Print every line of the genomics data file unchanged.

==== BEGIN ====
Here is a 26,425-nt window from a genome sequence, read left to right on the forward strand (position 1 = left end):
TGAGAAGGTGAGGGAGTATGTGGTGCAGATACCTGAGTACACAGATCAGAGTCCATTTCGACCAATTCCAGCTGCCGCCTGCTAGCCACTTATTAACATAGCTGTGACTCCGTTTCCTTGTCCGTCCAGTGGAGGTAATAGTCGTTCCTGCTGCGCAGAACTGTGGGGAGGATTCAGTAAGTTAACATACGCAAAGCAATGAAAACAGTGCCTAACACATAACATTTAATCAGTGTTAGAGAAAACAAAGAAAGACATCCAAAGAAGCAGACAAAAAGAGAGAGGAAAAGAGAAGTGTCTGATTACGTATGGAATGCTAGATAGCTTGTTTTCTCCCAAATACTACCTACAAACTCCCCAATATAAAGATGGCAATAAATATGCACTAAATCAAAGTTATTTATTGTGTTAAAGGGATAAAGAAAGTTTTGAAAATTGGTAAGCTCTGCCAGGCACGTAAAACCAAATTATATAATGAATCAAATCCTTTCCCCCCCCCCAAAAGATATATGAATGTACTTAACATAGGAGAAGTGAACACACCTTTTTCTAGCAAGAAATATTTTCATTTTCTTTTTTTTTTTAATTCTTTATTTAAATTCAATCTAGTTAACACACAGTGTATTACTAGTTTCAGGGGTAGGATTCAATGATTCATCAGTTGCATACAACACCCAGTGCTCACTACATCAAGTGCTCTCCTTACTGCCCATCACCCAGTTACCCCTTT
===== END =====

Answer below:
Here is a 26,425-nt window from a genome sequence, read left to right on the forward strand (position 1 = left end):
TGAGAAGGTGAGGGAGTATGTGGTGCAGATACCTGAGTACACAGATCAGAGTCCATTTCGACCAATTCCAGCTGCCGCCTGCTAGCCACTTATTAACATAGCTGTGACTCCGTTTCCTTGTCCGTCCAGTGGAGGTAATAGTCGTTCCTGCTGCGCAGAACTGTGGGGAGGATTCAGTAAGTTAACATACGCAAAGCAATGAAAACAGTGCCTAACACATAACATTTAATCAGTGTTAGAGAAAACAAAGAAAGACATCCAAAGAAGCAGACAAAAAGAGAGAGGAAAAGAGAAGTGTCTGATTACGTATGGAATGCTAGATAGCTTGTTTTCTCCCAAATACTACCTACAAACTCCCCAATATAAAGATGGCAATAAATATGCACTAAATCAAAGTTATTTATTGTGTTAAAGGGATAAAGAAAGTTTTGAAAATTGGTAAGCTCTGCCAGGCACGTAAAACCAAATTATATAATGAATCAAATCCTTTCCCCCCCCCCAAAAGATATATGAATGTACTTAACATAGGAGAAGTGAACACACCTTTTTCTAGCAAGAAATATTTTCATTTTCTTTTTTTTTTTAATTCTTTATTTAAATTCAATCTAGTTAACACACAGTGTATTACTAGTTTCAGGGGTAGGATTCAATGATTCATCAGTTGCATACAACACCCAGTGCTCACTACATCAAGTGCTCTCCTTACTGCCCATCACCCAGTTACCCCTTT